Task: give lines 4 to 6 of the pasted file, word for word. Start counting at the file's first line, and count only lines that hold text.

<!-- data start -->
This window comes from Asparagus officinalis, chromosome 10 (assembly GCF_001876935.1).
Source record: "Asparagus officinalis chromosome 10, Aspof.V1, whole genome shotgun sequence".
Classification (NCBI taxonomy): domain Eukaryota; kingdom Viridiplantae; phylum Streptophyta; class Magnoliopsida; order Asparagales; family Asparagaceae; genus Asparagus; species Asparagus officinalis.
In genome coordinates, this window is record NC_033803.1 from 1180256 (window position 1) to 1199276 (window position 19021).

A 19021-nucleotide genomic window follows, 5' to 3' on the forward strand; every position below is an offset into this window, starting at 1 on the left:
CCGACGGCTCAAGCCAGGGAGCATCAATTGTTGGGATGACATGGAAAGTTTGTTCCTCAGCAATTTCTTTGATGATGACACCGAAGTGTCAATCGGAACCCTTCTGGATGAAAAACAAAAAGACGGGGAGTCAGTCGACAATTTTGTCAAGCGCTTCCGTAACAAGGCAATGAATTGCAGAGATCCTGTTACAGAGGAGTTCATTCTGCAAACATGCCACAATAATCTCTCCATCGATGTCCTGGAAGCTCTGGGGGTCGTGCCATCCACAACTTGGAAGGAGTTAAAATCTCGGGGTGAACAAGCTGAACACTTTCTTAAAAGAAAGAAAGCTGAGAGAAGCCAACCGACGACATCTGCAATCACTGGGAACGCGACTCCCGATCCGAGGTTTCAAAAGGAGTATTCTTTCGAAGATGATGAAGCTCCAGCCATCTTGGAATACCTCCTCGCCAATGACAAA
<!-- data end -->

In genome coordinates, this window is record NC_033803.1 from 1180256 (window position 1) to 1199276 (window position 19021).

A 19021-nucleotide genomic window follows, 5' to 3' on the forward strand; every position below is an offset into this window, starting at 1 on the left:
CCGACGGCTCAAGCCAGGGAGCATCAATTGTTGGGATGACATGGAAAGTTTGTTCCTCAGCAATTTCTTTGATGATGACACCGAAGTGTCAATCGGAACCCTTCTGGATGAAAAACAAAAAGACGGGGAGTCAGTCGACAATTTTGTCAAGCGCTTCCGTAACAAGGCAATGAATTGCAGAGATCCTGTTACAGAGGAGTTCATTCTGCAAACATGCCACAATAATCTCTCCATCGATGTCCTGGAAGCTCTGGGGGTCGTGCCATCCACAACTTGGAAGGAGTTAAAATCTCGGGGTGAACAAGCTGAACACTTTCTTAAAAGAAAGAAAGCTGAGAGAAGCCAACCGACGACATCTGCAATCACTGGGAACGCGACTCCCGATCCGAGGTTTCAAAAGGAGTATTCTTTCGAAGATGATGAAGCTCCAGCCATCTTGGAATACCTCCTCGCCAATGACAAA